Later that evening, when I was half watching the local news, an item came on that made me think I might have had a very lucky escape by missing my walk around Twford. Apparently, there was an earthquake in Winchester on Tuesday. At first I thought I might have been hearing things because an earthquake is really the last thing you expect in Hampshire. In fact I wasn’t even aware we were on a fault line of any kind. Twyford is just outside Winchester though and, it may only have been a small eathquake, just 2.9, but I’m glad I wasn’t walking there when it happened. They say it could be felt as far away as Bournemouth but the earth certainly didn’t move for me.

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Marie

Writer, walker, coffee drinker, chocolate eater, lover of nature, history and the little things that make me smile

13 thoughts on “A new trail and a lucky escape”

    1. I don’t think the eathquake did any damage but I’m still glad I wasn’t there at the time. It would probably have been a little frightening. I’m trying hard not to explode or perish πŸ™‚

    1. Thankfully an earthquake is a rare event in the UK. I think I’d have been quite frightened if I was out in the woods on my own when it happened πŸ™‚

  1. welcome to mansbridge well you found mansbridge lock and then you discovered mansbridge reservoir, if you retrace your walk in the future walk to the end of the lock turn right and follow the path up to the motorway bridge, you can either go over the style and make your way up to the itchen valley lodge or turn left and follow the rest of the navigation to Bishopstoke ( rear of chickenhall lane Eastleigh) if you need more info either contact me on face book or by email below. great blog keep it up.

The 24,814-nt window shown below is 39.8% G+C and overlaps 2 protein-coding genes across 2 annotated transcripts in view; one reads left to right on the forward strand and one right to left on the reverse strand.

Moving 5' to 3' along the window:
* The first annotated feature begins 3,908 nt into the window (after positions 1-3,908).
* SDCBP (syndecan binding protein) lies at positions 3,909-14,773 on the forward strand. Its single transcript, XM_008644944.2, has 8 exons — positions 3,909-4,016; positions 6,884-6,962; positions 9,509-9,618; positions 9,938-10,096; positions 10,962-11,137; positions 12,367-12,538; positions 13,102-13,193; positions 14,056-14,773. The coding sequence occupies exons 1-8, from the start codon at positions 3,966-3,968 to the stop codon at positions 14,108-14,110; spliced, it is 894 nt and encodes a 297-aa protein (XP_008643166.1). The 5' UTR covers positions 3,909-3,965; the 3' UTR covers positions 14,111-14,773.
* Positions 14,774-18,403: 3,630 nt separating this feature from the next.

1. Thanks for reading. I’m glad you enjoyed it. I’ve actually walked the Itchen Navigation all the way to Winchester a few times. I love it and it’s a shame more people don’t know about it. I’ve taken the trail across Itchen Valley as well but it gets very boggy at this time of year, as does the Navigation. I didn’t know about the reservoir though, that was a pleasant surprise. Mansbridge is a beautiful place πŸ™‚

    1. You’d love the old medieval walls and Tudor House here Martha. I often imagine I’m back in those times when I walk along them.

    1. I e never seen mole mounds before but I’m pretty sure that’s what they were. I’d love to have seen a mole too πŸ™‚